- After I hooked up with her friend, roommate started acting vaguely annoyed without making her feelings clear. I figured the best solution was to give her space and wait for her to address any issues she had. One of her chores was to do the dishes, as such she would often leave her dishes until the last minute. I was cleaning my room and took some dishes out of my room, she was about to go out of town and I needed the room in the sink to do my own dishes...I asked her if she would get to her dishes and she blew up on me. I was very upset and when she left it seemed almost like she was never going to speak to me again. I hid in my room when she returned, trying to avoid another outburst. My BF assured me that roommate would get over it if I gave her time.

- I was relieved to move out of our shared residence as it meant that I didn't have to cower in the shadows in my own home, and while she owed me some rent money which I could definitely use at the time, I decided not to make a big deal out of it to try and preserve whatever relationship remained. At some point I realized she'd removed me and my BF as a friend on Facebook and I was stunned. She took advantage of my generosity for over 7 months without payment. I almost took it as a loss just to avoid the unpleasantness, but then I actually really needed it to help finance my move abroad. I sucked it up and contacted her and she was reasonable about it, if not very pleasant. Friends continually brought up the fact that she didn't have kind things to say about me as a roommate and how I ruined her friendship with my BF, and that she was clearly mad/jealous of us. I just tried to forget about it and move on, hoping she will pay back the rent money I've fronted her. She tried to send messages along to BF, rather than be further accused of wrecking their friendship as well as ours, I have told her she should contact him directly.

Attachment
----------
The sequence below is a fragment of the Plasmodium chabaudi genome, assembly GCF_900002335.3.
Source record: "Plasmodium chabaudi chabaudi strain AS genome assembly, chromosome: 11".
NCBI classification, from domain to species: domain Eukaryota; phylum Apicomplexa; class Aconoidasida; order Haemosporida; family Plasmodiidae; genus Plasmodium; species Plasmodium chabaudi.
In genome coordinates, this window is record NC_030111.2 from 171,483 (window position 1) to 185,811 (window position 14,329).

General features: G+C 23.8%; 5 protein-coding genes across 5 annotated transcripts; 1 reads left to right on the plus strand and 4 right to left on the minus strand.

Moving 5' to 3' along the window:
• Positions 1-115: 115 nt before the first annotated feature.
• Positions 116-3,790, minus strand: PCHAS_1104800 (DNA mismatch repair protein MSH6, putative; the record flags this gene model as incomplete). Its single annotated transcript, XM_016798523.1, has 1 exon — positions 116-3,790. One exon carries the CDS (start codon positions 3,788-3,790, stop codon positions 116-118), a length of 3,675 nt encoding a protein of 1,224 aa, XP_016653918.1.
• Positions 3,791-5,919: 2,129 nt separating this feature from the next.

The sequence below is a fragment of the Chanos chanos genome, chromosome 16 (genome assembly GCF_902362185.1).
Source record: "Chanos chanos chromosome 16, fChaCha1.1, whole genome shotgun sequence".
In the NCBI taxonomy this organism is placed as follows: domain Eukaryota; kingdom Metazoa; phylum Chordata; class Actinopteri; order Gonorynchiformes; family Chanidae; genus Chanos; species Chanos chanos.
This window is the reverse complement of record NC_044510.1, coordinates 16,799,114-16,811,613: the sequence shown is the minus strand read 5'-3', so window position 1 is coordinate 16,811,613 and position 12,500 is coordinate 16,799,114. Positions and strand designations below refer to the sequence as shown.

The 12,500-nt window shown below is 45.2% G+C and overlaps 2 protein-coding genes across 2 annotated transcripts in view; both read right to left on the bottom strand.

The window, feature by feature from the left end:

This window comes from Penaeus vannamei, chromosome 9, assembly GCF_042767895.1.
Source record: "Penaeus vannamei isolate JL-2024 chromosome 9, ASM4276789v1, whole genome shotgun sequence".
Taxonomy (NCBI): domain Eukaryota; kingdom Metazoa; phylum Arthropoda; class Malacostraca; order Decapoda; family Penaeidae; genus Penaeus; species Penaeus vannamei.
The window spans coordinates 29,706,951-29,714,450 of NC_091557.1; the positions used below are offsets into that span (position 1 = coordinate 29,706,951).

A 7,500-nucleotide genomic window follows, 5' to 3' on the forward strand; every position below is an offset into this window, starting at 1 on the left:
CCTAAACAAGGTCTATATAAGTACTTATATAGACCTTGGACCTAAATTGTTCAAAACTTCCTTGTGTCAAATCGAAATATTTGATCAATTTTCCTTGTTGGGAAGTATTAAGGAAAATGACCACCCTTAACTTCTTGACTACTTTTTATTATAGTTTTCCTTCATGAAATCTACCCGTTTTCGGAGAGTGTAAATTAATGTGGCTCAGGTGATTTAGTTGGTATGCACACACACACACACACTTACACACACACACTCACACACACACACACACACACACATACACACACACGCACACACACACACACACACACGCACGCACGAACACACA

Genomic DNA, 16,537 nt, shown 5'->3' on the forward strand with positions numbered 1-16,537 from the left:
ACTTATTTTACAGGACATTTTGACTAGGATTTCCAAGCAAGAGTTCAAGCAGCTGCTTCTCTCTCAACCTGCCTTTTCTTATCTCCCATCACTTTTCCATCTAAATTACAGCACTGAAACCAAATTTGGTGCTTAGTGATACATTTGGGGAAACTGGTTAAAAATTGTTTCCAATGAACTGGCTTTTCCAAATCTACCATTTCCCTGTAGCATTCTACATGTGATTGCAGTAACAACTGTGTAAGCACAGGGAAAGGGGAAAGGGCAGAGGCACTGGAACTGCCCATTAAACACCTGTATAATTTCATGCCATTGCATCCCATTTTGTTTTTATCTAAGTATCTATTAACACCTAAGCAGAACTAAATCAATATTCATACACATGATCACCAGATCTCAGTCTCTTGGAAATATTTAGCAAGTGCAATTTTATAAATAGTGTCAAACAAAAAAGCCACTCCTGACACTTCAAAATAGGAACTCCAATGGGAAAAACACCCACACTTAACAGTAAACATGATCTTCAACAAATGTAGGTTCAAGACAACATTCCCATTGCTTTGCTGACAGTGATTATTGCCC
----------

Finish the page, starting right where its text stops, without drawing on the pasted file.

I am overall hurt, upset, frustrated and frankly don't want to bother with this person if they can't even bother to be pleasant. I want to move on with my life and focus on my BF and our new life together. I have moved past the immaturity and ill will that this relationship brought into my life. I have better things to focus on.



If you step into her shoes for a minute, I think you'll notice that she probably has what she considers to be an equally valid argument that she is in the right. You need to fill your life with positive things and people to push the negativity out - this is something I struggle with all the time. There can be no room in your life for the negative, otherwise you will dwell, and these things will gnaw away at you for lack of anything else to focus on.

Pay her. Send her a letter of apology and get over the rash behavior of two people who were falling in love. Let it go, you're only hurting yourself by holding on to this.
posted by SassHat at 8:45 AM on January 21, 2011 [12 favorites]


"How do I deal with burnt bridges gracefully..."

a very wise MeFite once said the following, and I've used it repeatedly as a reminder to myself anytime I realize I'm dwelling on negative stuff I don't have much control over:

"Resentment is like taking poison and waiting for the other person to die".

also, what SassHat and Miko and the young rope-rider said. Try to learn how to have empathy for others' situations and learn how to be introspective. Note that for "introspective" I do not mean "self-centred". The two are not equivalent.

As I've gotten older and learned how to do this, I've looked back on a lot of situations my Younger Self handled pretty ungraciously. "Younger Self", I say "hot DAMN you were an asshole that time." And then you forgive yourself, chalk it up to learning, and let it go.

I think this is partly maturity and experience. Once you've learned the gentle art of viewing the world through another individual's lens, you may find you've also mastered the graciousness of moving on.
posted by lonefrontranger at 9:52 AM on January 21, 2011 [5 favorites]


If a friend ruins a weekend for a one night stand, you're allowed to be upset.

When she's moving across the world to make it work, you apologize for being a roadblock in a genuine relationship.

Also, it's been well over a year. You should have paid your rent before you decided to cut them out of your lives by deleting them on facebook.
posted by politikitty at 10:33 AM on January 21, 2011 [3 favorites]


« Older My husband and I are only ch...   |  My wife and I had injections f... Newer »
This thread is closed to new comments.